We independently select and share the products we love—and may receive a commission if you choose to buy.
Breastfeeding my child has been a blessing. I am not naive to the fact that not everyone is able or willing to go down this road, but for me, I'm proud I can. It has been an amazing way for us to bond.
I knew it would be a commitment, a real commitment. I'm still mindful of my caffeine intake and I don't feel like I can enjoy that glass of wine whenever I want. But it was hard to visualize the true dedication it would require before I was in it.
Even more than being pregnant, breastfeeding is a full-time job. And this job comes with a demanding schedule. It's one of the things that surprised me most about breastfeeding.
Because no one prepared me for how I would live my life in 3-hour increments.
My days and nights are on a three-hour Groundhog Day-like cycle. Somehow days turn into nights, and back into days again, almost without me noticing. With a child who nurses 8 to 10 times in a day, life feels a little chaotic right now.
Just getting out of the house has come to feel like a real chore. One that is almost too daunting. But in an effort to not go stir crazy, I've learned to get smart about my escapes into the world: Preparation is key.
I plan my errands around a breastfeeding-friendly location.
If I have a lot to do and need to get out of the house for an extended period of time, I plan mymidpoint to be a place where I know I can easily breastfeed. The car is a great backup, in a pinch, but definitely not ideal. So Buy Buy Baby, with their lovely nursing and changing room, is my midpoint. (It also happens to be next to my favorite grocery store, which is a bonus.)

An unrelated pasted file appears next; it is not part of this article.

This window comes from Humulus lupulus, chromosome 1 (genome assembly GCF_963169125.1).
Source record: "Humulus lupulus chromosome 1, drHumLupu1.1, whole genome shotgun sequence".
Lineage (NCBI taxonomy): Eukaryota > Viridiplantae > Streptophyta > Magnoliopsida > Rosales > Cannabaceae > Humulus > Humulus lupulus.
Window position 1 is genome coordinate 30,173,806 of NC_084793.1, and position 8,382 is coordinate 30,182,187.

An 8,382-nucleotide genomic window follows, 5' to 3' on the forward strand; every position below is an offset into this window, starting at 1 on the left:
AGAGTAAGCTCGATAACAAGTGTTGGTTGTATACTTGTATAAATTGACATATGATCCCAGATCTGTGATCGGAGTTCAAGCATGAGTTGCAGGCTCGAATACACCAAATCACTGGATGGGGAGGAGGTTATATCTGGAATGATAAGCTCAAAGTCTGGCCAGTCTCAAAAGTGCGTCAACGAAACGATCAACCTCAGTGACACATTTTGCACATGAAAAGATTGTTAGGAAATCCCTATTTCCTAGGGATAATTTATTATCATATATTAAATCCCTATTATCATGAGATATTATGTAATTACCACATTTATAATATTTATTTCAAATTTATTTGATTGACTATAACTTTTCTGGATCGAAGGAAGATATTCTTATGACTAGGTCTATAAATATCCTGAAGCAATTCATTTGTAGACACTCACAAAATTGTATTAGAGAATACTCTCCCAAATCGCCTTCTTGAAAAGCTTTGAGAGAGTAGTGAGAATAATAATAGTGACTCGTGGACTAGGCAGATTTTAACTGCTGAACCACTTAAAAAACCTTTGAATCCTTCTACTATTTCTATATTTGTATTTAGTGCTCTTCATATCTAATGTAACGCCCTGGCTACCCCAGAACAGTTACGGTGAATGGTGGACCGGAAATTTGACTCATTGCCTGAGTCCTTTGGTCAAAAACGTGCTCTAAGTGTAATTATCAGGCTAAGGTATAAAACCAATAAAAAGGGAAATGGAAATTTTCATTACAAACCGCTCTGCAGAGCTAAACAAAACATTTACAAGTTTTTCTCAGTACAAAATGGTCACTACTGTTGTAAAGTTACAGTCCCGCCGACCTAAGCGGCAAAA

So my day often goes something like this:
Feed my baby at home. By the time I nurse, burp and change my son's diaper then hold him upright for 10 to 15 minutes (reflux mamas, you know what I'm talking about) an hour has flown by. Then I grab my bag, load him in his car seat and head out. I run to the pharmacy, get a cup ofcoffeeand run an extra errand like getting my car washed. Then, just like that, it's time for my little human to eat again! I head to Buy Buy Baby, feed and change my little guy, then browse the store.Because, while I'm here, why not?! I have found that I typically need (at least) one thing there anyway. Then, I head to the grocery store. Using this nursing-friendly midpoint helps me extend my outing byat leastan hour.
The same rules apply to being at home.
Nurse, burp, change. The clock starts ticking. About two hours until his next feeding. While he naps, I can conquer the around-the-house tasks—prep dinner, even if it's 11 am. Throw in a load of laundry, which is often forgotten about for a day or two (and will need to be washed again).Take a fast shower—a sweet moment to myself. I amaze myself at what I can accomplish while the clock is ticking.
But then, in a blink, it is time to nurse again.
With this being my second time around, I know this time is so short.
Is it a huge commitment? Yes. Do I feel like I'm on a hamster wheel? Yes. Am I utterly exhausted? Yes. Do I wish some days that someone else in my house could produce milk from their body, too? Yes. Do I yearn to leave the house more often? Yes.But so goes motherhood.He needs me right now. I am his lifeline. So I soldier on, in three hour blocks of time. And then,just like thatI will blink, and he will be walking into preschool. No longer needing me so frequently during the day. No longer wanting to snuggle up for those nursing sessions. No longer my baby boy. So for now, I'll hold on, just a little bit longer.
We know these days aren't easy. But, as mamas who have been there, we've found a few essentials that can help.
[This was originally published March, 2018. It has since been updated.]